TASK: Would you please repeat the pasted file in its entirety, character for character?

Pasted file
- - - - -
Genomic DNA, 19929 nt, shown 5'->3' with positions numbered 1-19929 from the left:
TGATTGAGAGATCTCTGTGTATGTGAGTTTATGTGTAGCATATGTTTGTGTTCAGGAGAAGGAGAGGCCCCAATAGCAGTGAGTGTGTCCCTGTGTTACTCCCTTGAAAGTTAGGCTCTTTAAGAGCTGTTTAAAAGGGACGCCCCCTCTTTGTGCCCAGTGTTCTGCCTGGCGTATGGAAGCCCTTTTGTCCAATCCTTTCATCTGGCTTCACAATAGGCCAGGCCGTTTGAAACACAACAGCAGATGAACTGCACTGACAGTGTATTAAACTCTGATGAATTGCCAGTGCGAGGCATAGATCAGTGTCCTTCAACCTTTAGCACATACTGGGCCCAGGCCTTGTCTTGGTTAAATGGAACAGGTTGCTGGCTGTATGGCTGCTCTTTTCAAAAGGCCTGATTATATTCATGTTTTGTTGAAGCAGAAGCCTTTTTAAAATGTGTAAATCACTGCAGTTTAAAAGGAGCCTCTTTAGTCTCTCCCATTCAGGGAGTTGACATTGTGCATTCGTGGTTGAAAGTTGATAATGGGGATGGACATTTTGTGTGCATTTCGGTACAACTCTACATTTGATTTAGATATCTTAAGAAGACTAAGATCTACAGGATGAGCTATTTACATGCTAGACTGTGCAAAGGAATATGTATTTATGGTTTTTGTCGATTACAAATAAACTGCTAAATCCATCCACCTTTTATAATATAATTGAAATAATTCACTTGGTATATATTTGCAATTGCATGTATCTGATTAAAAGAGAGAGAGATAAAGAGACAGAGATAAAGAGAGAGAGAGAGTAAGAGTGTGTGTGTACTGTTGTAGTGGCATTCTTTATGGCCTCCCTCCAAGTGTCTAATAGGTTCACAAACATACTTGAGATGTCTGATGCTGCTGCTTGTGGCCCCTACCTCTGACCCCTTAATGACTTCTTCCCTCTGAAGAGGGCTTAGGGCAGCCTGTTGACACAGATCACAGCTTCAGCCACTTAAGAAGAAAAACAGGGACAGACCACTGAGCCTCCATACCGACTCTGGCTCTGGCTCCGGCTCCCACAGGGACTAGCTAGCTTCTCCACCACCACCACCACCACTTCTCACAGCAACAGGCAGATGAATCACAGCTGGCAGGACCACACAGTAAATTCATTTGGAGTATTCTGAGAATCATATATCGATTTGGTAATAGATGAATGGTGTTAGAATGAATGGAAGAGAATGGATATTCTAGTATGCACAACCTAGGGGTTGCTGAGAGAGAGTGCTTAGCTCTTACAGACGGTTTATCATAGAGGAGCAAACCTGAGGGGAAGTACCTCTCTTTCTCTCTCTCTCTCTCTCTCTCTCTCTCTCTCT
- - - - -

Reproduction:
Genomic DNA, 19929 nt, shown 5'->3' with positions numbered 1-19929 from the left:
TGATTGAGAGATCTCTGTGTATGTGAGTTTATGTGTAGCATATGTTTGTGTTCAGGAGAAGGAGAGGCCCCAATAGCAGTGAGTGTGTCCCTGTGTTACTCCCTTGAAAGTTAGGCTCTTTAAGAGCTGTTTAAAAGGGACGCCCCCTCTTTGTGCCCAGTGTTCTGCCTGGCGTATGGAAGCCCTTTTGTCCAATCCTTTCATCTGGCTTCACAATAGGCCAGGCCGTTTGAAACACAACAGCAGATGAACTGCACTGACAGTGTATTAAACTCTGATGAATTGCCAGTGCGAGGCATAGATCAGTGTCCTTCAACCTTTAGCACATACTGGGCCCAGGCCTTGTCTTGGTTAAATGGAACAGGTTGCTGGCTGTATGGCTGCTCTTTTCAAAAGGCCTGATTATATTCATGTTTTGTTGAAGCAGAAGCCTTTTTAAAATGTGTAAATCACTGCAGTTTAAAAGGAGCCTCTTTAGTCTCTCCCATTCAGGGAGTTGACATTGTGCATTCGTGGTTGAAAGTTGATAATGGGGATGGACATTTTGTGTGCATTTCGGTACAACTCTACATTTGATTTAGATATCTTAAGAAGACTAAGATCTACAGGATGAGCTATTTACATGCTAGACTGTGCAAAGGAATATGTATTTATGGTTTTTGTCGATTACAAATAAACTGCTAAATCCATCCACCTTTTATAATATAATTGAAATAATTCACTTGGTATATATTTGCAATTGCATGTATCTGATTAAAAGAGAGAGAGATAAAGAGACAGAGATAAAGAGAGAGAGAGAGTAAGAGTGTGTGTGTACTGTTGTAGTGGCATTCTTTATGGCCTCCCTCCAAGTGTCTAATAGGTTCACAAACATACTTGAGATGTCTGATGCTGCTGCTTGTGGCCCCTACCTCTGACCCCTTAATGACTTCTTCCCTCTGAAGAGGGCTTAGGGCAGCCTGTTGACACAGATCACAGCTTCAGCCACTTAAGAAGAAAAACAGGGACAGACCACTGAGCCTCCATACCGACTCTGGCTCTGGCTCCGGCTCCCACAGGGACTAGCTAGCTTCTCCACCACCACCACCACCACTTCTCACAGCAACAGGCAGATGAATCACAGCTGGCAGGACCACACAGTAAATTCATTTGGAGTATTCTGAGAATCATATATCGATTTGGTAATAGATGAATGGTGTTAGAATGAATGGAAGAGAATGGATATTCTAGTATGCACAACCTAGGGGTTGCTGAGAGAGAGTGCTTAGCTCTTACAGACGGTTTATCATAGAGGAGCAAACCTGAGGGGAAGTACCTCTCTTTCTCTCTCTCTCTCTCTCTCTCTCTCTCTCTCT